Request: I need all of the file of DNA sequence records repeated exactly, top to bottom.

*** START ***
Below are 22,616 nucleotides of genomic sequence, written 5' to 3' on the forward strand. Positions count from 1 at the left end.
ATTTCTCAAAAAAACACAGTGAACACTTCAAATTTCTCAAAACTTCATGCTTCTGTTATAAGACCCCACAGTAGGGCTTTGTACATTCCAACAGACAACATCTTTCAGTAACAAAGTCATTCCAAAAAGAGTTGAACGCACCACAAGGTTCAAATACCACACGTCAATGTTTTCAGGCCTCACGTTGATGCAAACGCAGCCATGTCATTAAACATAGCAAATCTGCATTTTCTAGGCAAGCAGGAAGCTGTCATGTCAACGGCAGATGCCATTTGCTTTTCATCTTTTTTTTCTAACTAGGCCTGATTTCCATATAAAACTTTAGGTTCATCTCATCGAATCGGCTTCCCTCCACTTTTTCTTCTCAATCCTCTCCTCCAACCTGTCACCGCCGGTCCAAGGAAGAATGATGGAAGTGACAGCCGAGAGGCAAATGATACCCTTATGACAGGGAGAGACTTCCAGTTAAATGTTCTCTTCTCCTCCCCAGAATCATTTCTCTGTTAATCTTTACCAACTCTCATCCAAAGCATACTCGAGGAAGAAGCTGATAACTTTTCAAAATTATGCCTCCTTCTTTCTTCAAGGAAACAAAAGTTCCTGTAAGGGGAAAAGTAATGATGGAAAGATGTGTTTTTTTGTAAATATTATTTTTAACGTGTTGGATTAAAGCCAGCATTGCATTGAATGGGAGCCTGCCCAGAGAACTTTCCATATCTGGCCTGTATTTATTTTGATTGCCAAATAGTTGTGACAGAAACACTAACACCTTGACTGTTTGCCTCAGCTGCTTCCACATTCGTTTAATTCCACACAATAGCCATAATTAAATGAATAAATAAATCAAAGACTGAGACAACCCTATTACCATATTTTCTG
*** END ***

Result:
Below are 22,616 nucleotides of genomic sequence, written 5' to 3' on the forward strand. Positions count from 1 at the left end.
ATTTCTCAAAAAAACACAGTGAACACTTCAAATTTCTCAAAACTTCATGCTTCTGTTATAAGACCCCACAGTAGGGCTTTGTACATTCCAACAGACAACATCTTTCAGTAACAAAGTCATTCCAAAAAGAGTTGAACGCACCACAAGGTTCAAATACCACACGTCAATGTTTTCAGGCCTCACGTTGATGCAAACGCAGCCATGTCATTAAACATAGCAAATCTGCATTTTCTAGGCAAGCAGGAAGCTGTCATGTCAACGGCAGATGCCATTTGCTTTTCATCTTTTTTTTCTAACTAGGCCTGATTTCCATATAAAACTTTAGGTTCATCTCATCGAATCGGCTTCCCTCCACTTTTTCTTCTCAATCCTCTCCTCCAACCTGTCACCGCCGGTCCAAGGAAGAATGATGGAAGTGACAGCCGAGAGGCAAATGATACCCTTATGACAGGGAGAGACTTCCAGTTAAATGTTCTCTTCTCCTCCCCAGAATCATTTCTCTGTTAATCTTTACCAACTCTCATCCAAAGCATACTCGAGGAAGAAGCTGATAACTTTTCAAAATTATGCCTCCTTCTTTCTTCAAGGAAACAAAAGTTCCTGTAAGGGGAAAAGTAATGATGGAAAGATGTGTTTTTTTGTAAATATTATTTTTAACGTGTTGGATTAAAGCCAGCATTGCATTGAATGGGAGCCTGCCCAGAGAACTTTCCATATCTGGCCTGTATTTATTTTGATTGCCAAATAGTTGTGACAGAAACACTAACACCTTGACTGTTTGCCTCAGCTGCTTCCACATTCGTTTAATTCCACACAATAGCCATAATTAAATGAATAAATAAATCAAAGACTGAGACAACCCTATTACCATATTTTCTG